I used to think there was something bad and broken in me. Some damaged bits hidden deep down, out of my reach.
They spoke to me, whispering riddles and sending me on impossible quests. They mocked my failure when I came back empty-handed.
Demons, I called them. Dragons, ghosts, skeletons, monsters.
I thought I was their prisoner, and I plotted my escape. But how do you escape from a prison built inside you? How do you scale the wall that goes inward or run away from the words spoken in your own voice?
Then they must be haunting me, I thought, and I became consumed with casting them out. Years into this obsession, I looked in the mirror and found a hallow, shrunken figure standing in my place. A skeleton and a ghost myself.
These must be the secret truth of me, I decided. They must be locked away for the good of all. I held them in and covered them up with something more pleasing, all the while holding my breath and waiting for the moment I was found out. Surely anyone could see me for what I really was.
They must have been planted here by someone else, I said. And I busied myself with setting the rules that would ease the pain. I complained and blamed and still, they remained.
I might have thought they made me a monster were it not for the little exceptions.
I longed to bask in the glow of those other bits of me, so radiant and wonderful. I found them in the contrast of leaves on the sky. The first day of spring. A surge of music.
They felt so true and natural, but I was afraid to venture too far into their light. I couldn’t let myself trust in their expansiveness. Where are the demons, I’d wonder. Sleeping? Patrolling some other area?
I was certain of one thing, wherever they were, they’d catch me and pull me back.
It was in one of those moments of exception that I realized something:
The place in me that aches is the same that overflows with joy and awe. The place in me that can hurt the most is the place where love begins.
It was then that I saw the truth of what running or hiding had accomplished. In fear, I believed they would bring me closer to the peace I sought. But they only held it perpetually out of my reach.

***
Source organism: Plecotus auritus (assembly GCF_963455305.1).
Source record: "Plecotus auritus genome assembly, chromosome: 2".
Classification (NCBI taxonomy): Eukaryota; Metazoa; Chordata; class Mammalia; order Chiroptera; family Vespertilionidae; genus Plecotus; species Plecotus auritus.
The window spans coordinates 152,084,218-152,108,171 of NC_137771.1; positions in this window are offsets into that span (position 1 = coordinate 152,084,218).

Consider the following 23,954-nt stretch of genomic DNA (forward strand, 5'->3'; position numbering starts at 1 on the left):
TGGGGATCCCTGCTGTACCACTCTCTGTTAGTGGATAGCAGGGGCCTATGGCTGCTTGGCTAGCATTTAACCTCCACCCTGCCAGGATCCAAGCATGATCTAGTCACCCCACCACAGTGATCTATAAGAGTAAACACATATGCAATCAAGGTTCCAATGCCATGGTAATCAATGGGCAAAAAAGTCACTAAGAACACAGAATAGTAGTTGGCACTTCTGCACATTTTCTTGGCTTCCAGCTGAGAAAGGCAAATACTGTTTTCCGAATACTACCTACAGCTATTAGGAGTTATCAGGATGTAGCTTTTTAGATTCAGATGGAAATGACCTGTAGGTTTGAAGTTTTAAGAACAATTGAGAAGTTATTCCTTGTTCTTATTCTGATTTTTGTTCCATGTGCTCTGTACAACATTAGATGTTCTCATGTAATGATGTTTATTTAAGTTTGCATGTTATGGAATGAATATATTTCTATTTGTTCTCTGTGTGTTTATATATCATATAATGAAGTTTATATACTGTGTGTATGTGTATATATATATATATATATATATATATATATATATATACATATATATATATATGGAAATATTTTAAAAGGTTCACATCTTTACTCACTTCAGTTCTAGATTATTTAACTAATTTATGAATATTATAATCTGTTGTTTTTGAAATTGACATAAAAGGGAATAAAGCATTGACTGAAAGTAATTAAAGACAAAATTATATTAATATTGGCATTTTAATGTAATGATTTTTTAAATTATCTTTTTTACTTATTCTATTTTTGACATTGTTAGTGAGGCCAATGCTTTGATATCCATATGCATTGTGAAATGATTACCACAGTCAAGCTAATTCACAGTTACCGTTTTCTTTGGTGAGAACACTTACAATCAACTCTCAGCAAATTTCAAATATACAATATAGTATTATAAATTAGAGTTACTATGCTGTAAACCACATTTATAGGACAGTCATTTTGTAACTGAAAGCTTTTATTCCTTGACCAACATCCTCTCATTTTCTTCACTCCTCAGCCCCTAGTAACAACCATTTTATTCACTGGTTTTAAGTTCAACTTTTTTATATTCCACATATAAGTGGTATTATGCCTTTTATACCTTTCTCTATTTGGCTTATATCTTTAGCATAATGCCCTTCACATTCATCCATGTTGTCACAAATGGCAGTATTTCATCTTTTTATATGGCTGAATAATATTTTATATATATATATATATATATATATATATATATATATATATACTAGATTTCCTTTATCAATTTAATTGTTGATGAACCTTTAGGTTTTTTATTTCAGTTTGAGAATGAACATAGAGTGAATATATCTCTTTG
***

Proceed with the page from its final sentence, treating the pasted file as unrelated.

I decided to stop running.
The change happened gradually. In the broad daylight of these exceptions, I broke my own rules and inched closer. Closer. Closer.
I crept right up to the edge of where the light could reach and looked into the dark. I was afraid, but I was even more clear.
What I saw surprised me, but it didn’t scare me anymore.
I thought they were ghosts, but they were guardians.
Not demons, but dolls dressed up to appear larger and more threatening than they really were. They were the imaginary friends of a lost little girl.
“Who called you here?” I asked them.
“You did, dear.”
“Why would I do this?”
“You were afraid.”
Yes, I had been afraid, I remembered. I created these creatures to protect me, but once in place, they scared me too.
“Today, I am brave,” I told them. “Can I see her?”
I watched their bodies relax as they nodded and let me pass. And I saw her look up at me with wild hair and round, frightened eyes.
All this time, I thought it was me with the impossible task, but it was them, the guardians and that little girl, asked over and over to treat with fear what could only be healed with courage.
It was when I found that courage in me to come closer and look that the real healing began. @ralph_leslie (Click to Tweet!)
I’m learning how to live again, as brave as I was that day. To notice when she’s called them back, and rise, courageous, to respond with love.
Leslie Ralph is a psychologist, writer, and artist who hopes to leave the world a little brighter than she found it. Her people are creative, sensitive spirits who crave love and peace, inside and out. Leslie is the author of There, I Might Find Peace: Poetry and Prose, Mantras and Meditations for Peace, Love, and Strength. Download her free gift, a ritual for receiving, a daily ritual for bringing more love and light, clarity and confidence, meaning and connection to your life. You can follow Leslie on Facebook or Instagram.
Image courtesy of Matthew T Rader.